In the event that we do not fall under the legislation, then we can all breathe a temporary sigh of relief. I say temporary because it is only a matter of time before other countries start to adopt similar approaches to privacy, because in and of itself, the GDPR law is a big step in the right direction relating to individuals’ data protection and privacy, especially in the light of what we have been seeing with large companies such as Facebook (Cambridge Analytica comes to mind) with regard to data protection and privacy. Furthermore the GDPR offers very practical guidelines on how to handle various aspects of data security, something that modern businesses need to be much more aware of.
Data Subjects’ rights and Data Controller obligations
If it is determined that we do fall under the legislation, which appears to be the case, then there are many things to take into account.
Individuals under the GDPR have the following rights:
- The right to be informed (of all aspects of collection and use of their personal data)
- The right of access (the right to confirmation whether their data is being processed and access to that data)
- The right to rectification (of inaccurate, incomplete data. Request can be verbal or in writing and a business would have one month to respond)
- The right to erasure (also known as the ‘right to be forgotten’ ie to have all their personal data erased)
- The right to restrict processing (meaning that individuals can request to restrict usage of their data)
- The right to data portability (the right to obtain and reuse their personal data for their own purposes across different services, especially if other services are more advantageous to them)
- The right to object (to certain activities such as use of their data for profiling, direct marketing, scientific/historical research)
- Rights in relation to automated decision making and profiling (the right to clarity where there is no human involvement in the decision making and profiling, the right to request human intervention)
Any business or organization that falls under the GDPR legislation must have a legal basis for handling personal information of persons in the EU. That legal basis may be one of the following:
- Consent: the individual has given clear consent for a business or organization to process their personal data for a specific purpose.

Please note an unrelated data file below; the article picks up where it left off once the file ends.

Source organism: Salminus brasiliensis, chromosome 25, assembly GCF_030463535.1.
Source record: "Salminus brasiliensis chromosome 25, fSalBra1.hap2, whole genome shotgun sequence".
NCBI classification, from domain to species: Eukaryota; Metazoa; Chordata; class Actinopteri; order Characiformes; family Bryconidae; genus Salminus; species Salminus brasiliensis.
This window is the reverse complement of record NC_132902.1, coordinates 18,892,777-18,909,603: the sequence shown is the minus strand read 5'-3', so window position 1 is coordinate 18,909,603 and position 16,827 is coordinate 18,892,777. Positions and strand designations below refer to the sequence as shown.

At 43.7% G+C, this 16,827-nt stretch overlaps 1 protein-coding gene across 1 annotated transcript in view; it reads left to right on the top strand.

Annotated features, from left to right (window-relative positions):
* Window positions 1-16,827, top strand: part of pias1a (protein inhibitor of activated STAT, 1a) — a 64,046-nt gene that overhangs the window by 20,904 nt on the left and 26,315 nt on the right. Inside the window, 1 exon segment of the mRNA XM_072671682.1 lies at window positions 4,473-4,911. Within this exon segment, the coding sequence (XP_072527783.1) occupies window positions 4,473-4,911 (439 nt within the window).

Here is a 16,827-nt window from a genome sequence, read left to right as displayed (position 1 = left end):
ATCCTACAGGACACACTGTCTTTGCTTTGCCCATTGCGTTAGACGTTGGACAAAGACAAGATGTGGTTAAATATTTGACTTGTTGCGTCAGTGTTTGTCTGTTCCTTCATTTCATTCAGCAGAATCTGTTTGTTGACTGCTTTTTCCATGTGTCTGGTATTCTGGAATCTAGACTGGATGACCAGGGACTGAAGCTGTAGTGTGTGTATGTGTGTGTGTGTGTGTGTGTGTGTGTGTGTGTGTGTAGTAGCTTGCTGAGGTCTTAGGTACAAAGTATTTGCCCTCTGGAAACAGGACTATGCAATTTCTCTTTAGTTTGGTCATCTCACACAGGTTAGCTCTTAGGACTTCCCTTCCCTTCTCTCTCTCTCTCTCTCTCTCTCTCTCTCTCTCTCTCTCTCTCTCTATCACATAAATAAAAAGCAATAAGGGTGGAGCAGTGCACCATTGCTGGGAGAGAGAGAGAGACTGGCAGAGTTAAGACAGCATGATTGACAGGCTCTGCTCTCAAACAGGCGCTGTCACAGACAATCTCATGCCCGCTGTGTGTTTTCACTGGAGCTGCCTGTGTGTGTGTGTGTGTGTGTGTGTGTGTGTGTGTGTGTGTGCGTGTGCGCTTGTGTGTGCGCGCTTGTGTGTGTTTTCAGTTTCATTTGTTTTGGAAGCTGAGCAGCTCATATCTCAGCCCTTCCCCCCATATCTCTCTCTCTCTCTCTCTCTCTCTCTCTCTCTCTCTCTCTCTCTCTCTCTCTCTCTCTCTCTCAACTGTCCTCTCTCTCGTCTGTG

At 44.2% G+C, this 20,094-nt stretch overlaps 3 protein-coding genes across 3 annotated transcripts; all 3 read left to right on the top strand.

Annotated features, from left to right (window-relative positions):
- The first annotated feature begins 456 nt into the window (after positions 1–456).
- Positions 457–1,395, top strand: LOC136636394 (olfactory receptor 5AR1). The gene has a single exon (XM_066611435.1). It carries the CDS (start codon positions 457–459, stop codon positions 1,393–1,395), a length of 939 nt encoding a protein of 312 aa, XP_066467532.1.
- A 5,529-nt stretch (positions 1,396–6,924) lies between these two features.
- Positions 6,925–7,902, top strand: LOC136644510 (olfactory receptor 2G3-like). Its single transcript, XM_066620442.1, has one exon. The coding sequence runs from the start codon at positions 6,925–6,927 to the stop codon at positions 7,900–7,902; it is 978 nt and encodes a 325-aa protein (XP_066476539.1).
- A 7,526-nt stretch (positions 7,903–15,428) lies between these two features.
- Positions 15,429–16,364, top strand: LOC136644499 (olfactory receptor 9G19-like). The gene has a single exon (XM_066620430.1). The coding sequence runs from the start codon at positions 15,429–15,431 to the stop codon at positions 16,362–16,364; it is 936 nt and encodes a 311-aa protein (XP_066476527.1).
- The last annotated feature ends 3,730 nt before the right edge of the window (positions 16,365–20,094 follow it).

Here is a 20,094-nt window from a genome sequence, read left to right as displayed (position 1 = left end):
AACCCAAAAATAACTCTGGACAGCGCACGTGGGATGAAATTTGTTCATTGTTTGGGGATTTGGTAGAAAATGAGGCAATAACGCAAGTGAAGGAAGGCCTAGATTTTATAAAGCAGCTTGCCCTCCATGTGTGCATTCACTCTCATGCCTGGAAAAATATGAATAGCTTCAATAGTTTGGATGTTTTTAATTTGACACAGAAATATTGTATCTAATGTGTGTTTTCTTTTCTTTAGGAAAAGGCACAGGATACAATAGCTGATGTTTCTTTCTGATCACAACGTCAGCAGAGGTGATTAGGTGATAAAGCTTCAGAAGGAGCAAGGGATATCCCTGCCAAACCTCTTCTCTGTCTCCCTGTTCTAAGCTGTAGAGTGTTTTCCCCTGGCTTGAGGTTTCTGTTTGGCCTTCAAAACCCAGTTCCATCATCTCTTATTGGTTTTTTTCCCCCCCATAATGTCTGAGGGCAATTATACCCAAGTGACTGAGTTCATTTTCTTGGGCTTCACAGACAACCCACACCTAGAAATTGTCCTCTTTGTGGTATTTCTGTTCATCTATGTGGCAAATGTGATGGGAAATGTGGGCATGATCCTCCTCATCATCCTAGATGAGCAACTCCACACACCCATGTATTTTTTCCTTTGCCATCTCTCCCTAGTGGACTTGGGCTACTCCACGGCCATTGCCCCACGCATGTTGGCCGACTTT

- Contract: the processing is necessary for a contract with the individual, or because they have asked a business or organization to take specific steps before entering into a contract.
- Legal obligation: the processing is necessary for a business or organization to comply with the law.
- Vital interests: the processing is necessary to protect someone’s life.
- Public task: the processing is necessary for a business or organization to perform a task in the public interest or for official functions, and the task or function has a clear basis in law.
- Legitimate interests: the processing is necessary for a business or organization’s legitimate interests or the legitimate interests of a third party unless there is a good reason to protect the individual’s personal data which overrides those legitimate interests.
Let’s define and talk about consent as it relates to a website
Although several of the above legal bases could potentially apply to a website, arguably the most common one would be consent. Let’s focus on this and how it relates to data collected on websites. Since websites are of particular interest to us and our clients, I will mention how the rights of persons in the EU relate to data that may be collected on a website, and what changes or actions would be necessary for compliance.
Consent must be:
- Granular: privacy as multiple, separate choices. For example, consent to receive a newsletter must not be an automatic opt-in during an account creation process.
- Unbundled: users cannot be forced to grant consent for one thing in order to receive another, they should be separate and distinct.
- No imbalance in the relationship: consent must not create an unfair relationship between the user and the business or organization. For example, obliging employees to make use of an app which monitored employees location after work hours would constitute an unfair relationship;
- Verifiable and documented: website owners must be able to prove who gave their consent, how consent was given, what information they were given, what they agreed to, when they consented, and whether or not the user has withdrawn their consent.
If consent is not given under one of these conditions, then a website owner’s use of the users’ data must be grounded in another legal basis.
Consent on Website Forms, Newsletter guidelines and clarity of Privacy policies